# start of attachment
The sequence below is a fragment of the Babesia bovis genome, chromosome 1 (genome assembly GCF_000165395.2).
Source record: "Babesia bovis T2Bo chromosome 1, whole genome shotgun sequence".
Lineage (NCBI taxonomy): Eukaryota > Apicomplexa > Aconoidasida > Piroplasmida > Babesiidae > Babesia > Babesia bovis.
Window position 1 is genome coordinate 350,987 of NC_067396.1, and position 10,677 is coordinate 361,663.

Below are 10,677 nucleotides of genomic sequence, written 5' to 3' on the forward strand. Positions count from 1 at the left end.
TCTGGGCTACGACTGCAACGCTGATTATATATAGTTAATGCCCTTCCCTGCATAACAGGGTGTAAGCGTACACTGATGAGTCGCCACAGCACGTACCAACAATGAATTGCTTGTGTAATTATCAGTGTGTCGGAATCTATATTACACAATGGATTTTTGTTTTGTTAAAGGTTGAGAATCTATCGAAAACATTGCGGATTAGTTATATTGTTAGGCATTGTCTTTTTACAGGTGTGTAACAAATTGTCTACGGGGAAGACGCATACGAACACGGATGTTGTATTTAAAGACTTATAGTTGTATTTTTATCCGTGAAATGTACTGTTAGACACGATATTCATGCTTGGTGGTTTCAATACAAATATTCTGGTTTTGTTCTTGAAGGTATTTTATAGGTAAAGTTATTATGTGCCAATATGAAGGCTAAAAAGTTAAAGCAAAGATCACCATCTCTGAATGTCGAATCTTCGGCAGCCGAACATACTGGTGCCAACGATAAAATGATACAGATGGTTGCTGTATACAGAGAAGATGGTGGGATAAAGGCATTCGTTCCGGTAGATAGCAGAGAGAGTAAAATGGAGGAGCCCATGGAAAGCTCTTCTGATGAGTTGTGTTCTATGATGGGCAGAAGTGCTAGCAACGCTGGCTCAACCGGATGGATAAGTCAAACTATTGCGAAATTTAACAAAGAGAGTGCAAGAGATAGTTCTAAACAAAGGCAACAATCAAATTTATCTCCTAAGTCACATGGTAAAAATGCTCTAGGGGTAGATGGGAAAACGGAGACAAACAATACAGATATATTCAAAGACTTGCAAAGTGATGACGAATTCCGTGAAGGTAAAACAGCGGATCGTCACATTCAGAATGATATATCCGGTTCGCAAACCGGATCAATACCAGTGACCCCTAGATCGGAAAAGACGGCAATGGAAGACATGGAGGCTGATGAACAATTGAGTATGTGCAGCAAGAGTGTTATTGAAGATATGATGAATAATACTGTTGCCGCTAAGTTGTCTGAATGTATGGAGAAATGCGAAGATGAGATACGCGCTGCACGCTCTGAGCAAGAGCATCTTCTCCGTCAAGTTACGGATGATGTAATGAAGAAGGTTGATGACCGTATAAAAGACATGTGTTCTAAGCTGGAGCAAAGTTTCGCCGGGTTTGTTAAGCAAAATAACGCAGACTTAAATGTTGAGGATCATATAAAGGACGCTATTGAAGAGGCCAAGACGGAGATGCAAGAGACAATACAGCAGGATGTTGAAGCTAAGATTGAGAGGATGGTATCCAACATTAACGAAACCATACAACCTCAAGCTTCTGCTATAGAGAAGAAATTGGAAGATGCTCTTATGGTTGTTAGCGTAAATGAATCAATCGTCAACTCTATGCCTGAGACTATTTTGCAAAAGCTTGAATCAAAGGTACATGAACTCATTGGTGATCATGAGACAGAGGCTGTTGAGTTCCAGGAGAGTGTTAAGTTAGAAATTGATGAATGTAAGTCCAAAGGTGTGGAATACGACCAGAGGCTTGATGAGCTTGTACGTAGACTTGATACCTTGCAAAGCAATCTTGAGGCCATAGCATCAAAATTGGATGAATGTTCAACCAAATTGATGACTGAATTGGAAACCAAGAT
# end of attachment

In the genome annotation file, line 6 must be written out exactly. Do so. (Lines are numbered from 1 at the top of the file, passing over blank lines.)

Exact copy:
TCTGGGCTACGACTGCAACGCTGATTATATATAGTTAATGCCCTTCCCTGCATAACAGGGTGTAAGCGTACACTGATGAGTCGCCACAGCACGTACCAACAATGAATTGCTTGTGTAATTATCAGTGTGTCGGAATCTATATTACACAATGGATTTTTGTTTTGTTAAAGGTTGAGAATCTATCGAAAACATTGCGGATTAGTTATATTGTTAGGCATTGTCTTTTTACAGGTGTGTAACAAATTGTCTACGGGGAAGACGCATACGAACACGGATGTTGTATTTAAAGACTTATAGTTGTATTTTTATCCGTGAAATGTACTGTTAGACACGATATTCATGCTTGGTGGTTTCAATACAAATATTCTGGTTTTGTTCTTGAAGGTATTTTATAGGTAAAGTTATTATGTGCCAATATGAAGGCTAAAAAGTTAAAGCAAAGATCACCATCTCTGAATGTCGAATCTTCGGCAGCCGAACATACTGGTGCCAACGATAAAATGATACAGATGGTTGCTGTATACAGAGAAGATGGTGGGATAAAGGCATTCGTTCCGGTAGATAGCAGAGAGAGTAAAATGGAGGAGCCCATGGAAAGCTCTTCTGATGAGTTGTGTTCTATGATGGGCAGAAGTGCTAGCAACGCTGGCTCAACCGGATGGATAAGTCAAACTATTGCGAAATTTAACAAAGAGAGTGCAAGAGATAGTTCTAAACAAAGGCAACAATCAAATTTATCTCCTAAGTCACATGGTAAAAATGCTCTAGGGGTAGATGGGAAAACGGAGACAAACAATACAGATATATTCAAAGACTTGCAAAGTGATGACGAATTCCGTGAAGGTAAAACAGCGGATCGTCACATTCAGAATGATATATCCGGTTCGCAAACCGGATCAATACCAGTGACCCCTAGATCGGAAAAGACGGCAATGGAAGACATGGAGGCTGATGAACAATTGAGTATGTGCAGCAAGAGTGTTATTGAAGATATGATGAATAATACTGTTGCCGCTAAGTTGTCTGAATGTATGGAGAAATGCGAAGATGAGATACGCGCTGCACGCTCTGAGCAAGAGCATCTTCTCCGTCAAGTTACGGATGATGTAATGAAGAAGGTTGATGACCGTATAAAAGACATGTGTTCTAAGCTGGAGCAAAGTTTCGCCGGGTTTGTTAAGCAAAATAACGCAGACTTAAATGTTGAGGATCATATAAAGGACGCTATTGAAGAGGCCAAGACGGAGATGCAAGAGACAATACAGCAGGATGTTGAAGCTAAGATTGAGAGGATGGTATCCAACATTAACGAAACCATACAACCTCAAGCTTCTGCTATAGAGAAGAAATTGGAAGATGCTCTTATGGTTGTTAGCGTAAATGAATCAATCGTCAACTCTATGCCTGAGACTATTTTGCAAAAGCTTGAATCAAAGGTACATGAACTCATTGGTGATCATGAGACAGAGGCTGTTGAGTTCCAGGAGAGTGTTAAGTTAGAAATTGATGAATGTAAGTCCAAAGGTGTGGAATACGACCAGAGGCTTGATGAGCTTGTACGTAGACTTGATACCTTGCAAAGCAATCTTGAGGCCATAGCATCAAAATTGGATGAATGTTCAACCAAATTGATGACTGAATTGGAAACCAAGAT